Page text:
BOOK REVIEW / Sleeping and wrestling with the enemy: James Hall on a new biography that tries to clean up the shocking sculpture of Jacob Epstein. 'Jacob Epstein: Artist Against the Establishment' - Stephen Gardiner: Michael Joseph, 20 pounds
Saturday 26 September 1992
Epstein is a maverick. On the one hand he is the pioneering collector of tribal art, the friend of Brancusi and Modigliani, the enfant terrible whose monumental sculpture was as shocking and unashamed as his private life; on the other hand, he is the prolific purveyor of expressive portrait busts to the great and the good, the implacable foe of Surrealism and abstract art, and an occasional flower painter. His most celebrated work, the man-machine Rock-Drill (1913), was an aesthetic orphan, a one-off. According to taste, this vast repertoire attests either to the inventiveness and versatility of a rebel, or to the eclecticism and vulgarity of a dilettante.
Either way, Epstein's sensational CV, and the fact that he is one of the most well-documented artists in history, makes him an ideal subject for a biography (there are thousands of reviews and editorials, contemporary monographs and correspondence with various mistresses and collectors, as well as his autobiography Let There Be Sculpture). If there has not been a biography until now, it may just be because his supporters feared that the steamy life would stain the art.
Stephen Gardiner's Jacob Epstein: Artist Against The Establishment is a labour of love. Its 523 pages are stuffed with names, numbers and quotes. Yet sadly, Gardiner's proximity to his material has blinded him to the thorny issues raised by his hero's life and art. It is hagiography, and its author is the sanctimonious defender of the faith. He relies on lazy assertions rather than strenuous arguments, and the reader is frog-marched past one impeccable masterpiece after another.
Gardiner makes a mockery of Epstein's art by attempting to sanitise it. The first victim of the clean-up operation is Eric Gill, who collaborated with Epstein when the latter was making the tomb of Oscar Wilde for Pere Lachaise (1911-13). Gill, we learn, was 'a craftsman whose work was strikingly unimaginative', chiefly remembered for ' 'Gill Sans', a simplified and weak version of classical type' (this despite the fact that Gardiner's book sports Gill Sans type); worse still, Gill's sculpture 'had a cheap and smutty side . . . that smacked of an obsession with sex'. At this point, we wonder how Gardiner will explain away the couilles de taureau on Wilde's tomb, but they are not even discussed. It is taken for granted that Gill had a monopoly on sexual obsessions.
Gardiner's strategy becomes clearer when he deals with the scandal over Rock-Drill: 'only the Guardian reviewer had the sense to see the drill for what it was, devoid of sexual overtones.' A quick glance at preliminary drawings such as Man Woman shows this to be absurd. Of the huge alabaster carving Jacob and the Angel (1938), in which the bodies and faces of two wrestling figures fuse together, Gardiner baldly states: 'there are no sexual connotations (as has been suggested).' Rather than make the usual reference to Brancusi's The Kiss, he trots off spurious comparisons with Baroque art. In fact, the sculpture is probably a self-portrait, one that expresses the tense relationship between the modern artist (Jacob Epstein) and the authorities, in the form of the angel. He fights and embraces them simultaneously - sometimes he has to sleep with the enemy.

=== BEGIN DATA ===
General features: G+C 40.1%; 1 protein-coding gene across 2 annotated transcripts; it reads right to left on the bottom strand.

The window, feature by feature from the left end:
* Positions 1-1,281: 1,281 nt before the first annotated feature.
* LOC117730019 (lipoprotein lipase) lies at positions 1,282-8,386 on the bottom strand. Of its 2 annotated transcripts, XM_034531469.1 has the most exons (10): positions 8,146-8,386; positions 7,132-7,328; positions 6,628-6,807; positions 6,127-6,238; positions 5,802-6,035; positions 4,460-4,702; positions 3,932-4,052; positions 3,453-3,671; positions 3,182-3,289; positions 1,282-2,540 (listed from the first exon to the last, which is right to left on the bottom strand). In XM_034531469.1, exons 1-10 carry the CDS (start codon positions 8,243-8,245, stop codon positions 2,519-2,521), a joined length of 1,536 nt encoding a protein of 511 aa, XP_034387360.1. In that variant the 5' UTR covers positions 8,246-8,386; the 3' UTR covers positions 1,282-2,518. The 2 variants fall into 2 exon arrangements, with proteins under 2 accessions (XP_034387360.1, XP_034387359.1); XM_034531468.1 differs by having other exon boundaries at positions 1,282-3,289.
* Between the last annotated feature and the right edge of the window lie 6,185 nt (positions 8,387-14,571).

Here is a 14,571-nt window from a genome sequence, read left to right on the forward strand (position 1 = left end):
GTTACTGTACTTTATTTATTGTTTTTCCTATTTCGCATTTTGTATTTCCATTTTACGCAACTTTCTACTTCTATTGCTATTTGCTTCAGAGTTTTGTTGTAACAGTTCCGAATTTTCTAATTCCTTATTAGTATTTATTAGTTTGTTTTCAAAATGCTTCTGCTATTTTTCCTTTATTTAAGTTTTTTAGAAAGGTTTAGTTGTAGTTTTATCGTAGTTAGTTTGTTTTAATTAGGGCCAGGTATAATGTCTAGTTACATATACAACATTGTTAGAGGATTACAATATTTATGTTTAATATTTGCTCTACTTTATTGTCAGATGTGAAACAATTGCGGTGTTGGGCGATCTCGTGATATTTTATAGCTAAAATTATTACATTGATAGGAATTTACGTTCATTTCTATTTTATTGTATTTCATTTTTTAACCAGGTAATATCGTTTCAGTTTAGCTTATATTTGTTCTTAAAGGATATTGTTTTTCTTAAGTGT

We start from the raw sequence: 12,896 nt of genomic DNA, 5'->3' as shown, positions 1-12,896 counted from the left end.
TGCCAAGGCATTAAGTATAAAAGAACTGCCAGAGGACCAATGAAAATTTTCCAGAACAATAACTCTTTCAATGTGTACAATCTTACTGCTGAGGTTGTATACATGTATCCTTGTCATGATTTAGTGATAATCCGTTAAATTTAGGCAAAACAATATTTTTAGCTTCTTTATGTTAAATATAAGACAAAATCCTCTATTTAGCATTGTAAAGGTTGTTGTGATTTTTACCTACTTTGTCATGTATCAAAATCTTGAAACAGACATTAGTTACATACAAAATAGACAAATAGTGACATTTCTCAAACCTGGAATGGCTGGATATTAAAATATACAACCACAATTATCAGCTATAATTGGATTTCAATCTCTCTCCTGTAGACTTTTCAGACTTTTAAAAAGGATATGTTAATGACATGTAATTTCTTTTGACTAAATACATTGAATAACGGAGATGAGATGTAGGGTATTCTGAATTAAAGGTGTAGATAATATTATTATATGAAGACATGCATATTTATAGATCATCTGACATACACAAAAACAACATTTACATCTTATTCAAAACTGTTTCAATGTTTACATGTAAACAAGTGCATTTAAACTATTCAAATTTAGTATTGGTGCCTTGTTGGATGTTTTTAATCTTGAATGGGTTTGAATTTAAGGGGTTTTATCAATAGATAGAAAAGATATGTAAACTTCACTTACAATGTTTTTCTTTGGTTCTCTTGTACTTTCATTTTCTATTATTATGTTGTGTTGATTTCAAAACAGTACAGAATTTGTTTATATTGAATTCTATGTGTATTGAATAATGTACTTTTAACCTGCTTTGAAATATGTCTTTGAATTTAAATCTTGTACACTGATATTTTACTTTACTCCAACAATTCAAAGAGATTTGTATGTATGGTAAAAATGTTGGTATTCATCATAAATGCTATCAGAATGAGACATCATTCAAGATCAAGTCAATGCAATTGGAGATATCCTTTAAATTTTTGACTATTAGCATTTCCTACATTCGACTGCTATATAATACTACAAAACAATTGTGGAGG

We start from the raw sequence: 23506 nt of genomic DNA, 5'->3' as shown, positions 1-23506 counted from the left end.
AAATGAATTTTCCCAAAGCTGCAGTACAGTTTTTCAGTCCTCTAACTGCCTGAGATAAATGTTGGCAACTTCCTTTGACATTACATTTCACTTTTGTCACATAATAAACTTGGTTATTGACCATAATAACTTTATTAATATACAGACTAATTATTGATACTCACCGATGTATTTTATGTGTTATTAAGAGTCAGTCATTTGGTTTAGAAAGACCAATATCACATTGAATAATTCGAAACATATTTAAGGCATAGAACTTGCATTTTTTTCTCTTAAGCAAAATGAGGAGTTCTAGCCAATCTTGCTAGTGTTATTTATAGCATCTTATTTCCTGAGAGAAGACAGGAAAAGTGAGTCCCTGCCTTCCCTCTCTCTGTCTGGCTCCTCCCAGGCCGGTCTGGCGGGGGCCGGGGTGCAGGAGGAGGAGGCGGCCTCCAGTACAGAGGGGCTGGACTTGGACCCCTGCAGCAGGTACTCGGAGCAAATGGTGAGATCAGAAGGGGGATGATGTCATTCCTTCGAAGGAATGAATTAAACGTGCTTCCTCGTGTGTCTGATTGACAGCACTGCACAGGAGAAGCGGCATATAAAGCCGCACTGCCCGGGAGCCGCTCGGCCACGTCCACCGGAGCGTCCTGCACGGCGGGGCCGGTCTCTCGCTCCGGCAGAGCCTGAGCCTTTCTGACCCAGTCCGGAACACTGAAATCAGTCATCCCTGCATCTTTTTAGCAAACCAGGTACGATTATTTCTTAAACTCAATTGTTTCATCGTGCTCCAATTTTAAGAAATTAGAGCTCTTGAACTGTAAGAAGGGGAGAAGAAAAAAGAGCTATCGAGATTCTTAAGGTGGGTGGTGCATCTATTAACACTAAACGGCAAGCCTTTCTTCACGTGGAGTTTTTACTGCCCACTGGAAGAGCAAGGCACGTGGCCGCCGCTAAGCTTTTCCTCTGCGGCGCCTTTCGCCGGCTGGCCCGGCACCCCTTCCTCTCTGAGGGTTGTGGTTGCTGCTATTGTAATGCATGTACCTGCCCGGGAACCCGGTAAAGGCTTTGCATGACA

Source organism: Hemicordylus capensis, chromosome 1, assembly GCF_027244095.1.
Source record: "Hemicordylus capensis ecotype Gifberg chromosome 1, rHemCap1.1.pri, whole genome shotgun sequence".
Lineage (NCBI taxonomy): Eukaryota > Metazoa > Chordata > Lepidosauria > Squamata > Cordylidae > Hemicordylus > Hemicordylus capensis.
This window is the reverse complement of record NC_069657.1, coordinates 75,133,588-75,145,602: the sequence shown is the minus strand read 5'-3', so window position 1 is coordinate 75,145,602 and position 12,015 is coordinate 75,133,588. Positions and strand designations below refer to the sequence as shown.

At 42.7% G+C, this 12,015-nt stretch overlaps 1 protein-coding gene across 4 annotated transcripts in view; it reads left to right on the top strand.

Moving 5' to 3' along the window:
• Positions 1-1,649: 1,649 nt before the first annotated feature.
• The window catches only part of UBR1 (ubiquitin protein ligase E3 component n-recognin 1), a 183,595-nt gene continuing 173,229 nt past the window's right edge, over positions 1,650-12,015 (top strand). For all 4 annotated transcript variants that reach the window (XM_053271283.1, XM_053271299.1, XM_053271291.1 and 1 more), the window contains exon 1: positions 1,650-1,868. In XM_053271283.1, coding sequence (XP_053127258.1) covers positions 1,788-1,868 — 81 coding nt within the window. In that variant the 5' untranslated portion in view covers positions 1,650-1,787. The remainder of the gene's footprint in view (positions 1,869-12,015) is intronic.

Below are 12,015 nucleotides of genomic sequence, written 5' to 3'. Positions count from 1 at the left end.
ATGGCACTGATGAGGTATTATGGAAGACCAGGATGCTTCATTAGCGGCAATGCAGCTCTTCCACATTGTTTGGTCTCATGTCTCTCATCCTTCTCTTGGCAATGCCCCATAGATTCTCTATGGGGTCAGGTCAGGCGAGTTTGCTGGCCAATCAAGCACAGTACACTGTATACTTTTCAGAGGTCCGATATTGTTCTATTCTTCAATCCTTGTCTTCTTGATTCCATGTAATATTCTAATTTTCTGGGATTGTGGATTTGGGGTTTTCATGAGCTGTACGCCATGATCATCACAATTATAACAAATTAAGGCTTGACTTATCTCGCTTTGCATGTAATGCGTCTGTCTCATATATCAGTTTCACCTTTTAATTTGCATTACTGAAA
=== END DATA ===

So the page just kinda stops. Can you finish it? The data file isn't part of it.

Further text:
Gardiner will have no truck with the suggestion that Epstein had a symbiotic relationship with the society in which he lived: one loses count of the number of times one reads tally-hos such as 'the artist couldn't be tamed; there was no compromise in art', even as Gardiner exhaustively details how Epstein churned out saleable flower paintings in the Thirties, or, in 1914, made portrait sculptures of soldiers in order to get a job as a war artist. Too much of this book belongs to the Lust for Life school of biography.
Scarcely any successful contemporary artist escapes censure. We know that Henry Moore is in for a hard time when Gardiner finds it 'curious' that while Epstein suffers a nervous breakdown on being called up for the First World War, Moore is 'training men for the front in bayonet practice'. This silly insinuation paves the way for Moore being cast as the ungrateful, machiavellian turncoat.
Modern architecture, too, comes a cropper when Gardiner tries to paint a pretty picture of Bloomsbury (Epstein and his retinue moved there in the Twenties). Despite the monumental scale of the place, he calls it 'a delightful community of garden squares framed by the calm of 18th-century architecture', and then notes that this 'backwater' was 'massacred' by the construction of Senate House in 1937.
Yet the architect of Senate House was Charles Holden, who used Epstein on the British Medical Association and London Underground buildings. They would have collaborated again on Senate House, if the authorities had not vetoed Epstein. Holden's monolithic white ziggurat would have made a perfect setting for colossal caryatids such as Adam (1939). Here Gardiner becomes the spokesman for Merrie England, and the opponent of an uncouth and very Epsteinian aesthetic.
Epstein has only recently come in from the critical cold. This hectoring, vindictive book will surely do his reputation more harm than good. The scholar Evelyn Silber convincingly argues that Epstein 'introduced into the traditionally literary and genteel milieu of British art the disturbingly primal world of sexual instinct, rendered with a shocking immediacy that only Bacon has subsequently rivalled'. Gardiner will have none of that, and has thereby thrown away Epstein's strongest card. We are left with a sphinx without a riddle.
Maisie Williams single-handedly rises to the challengeTV
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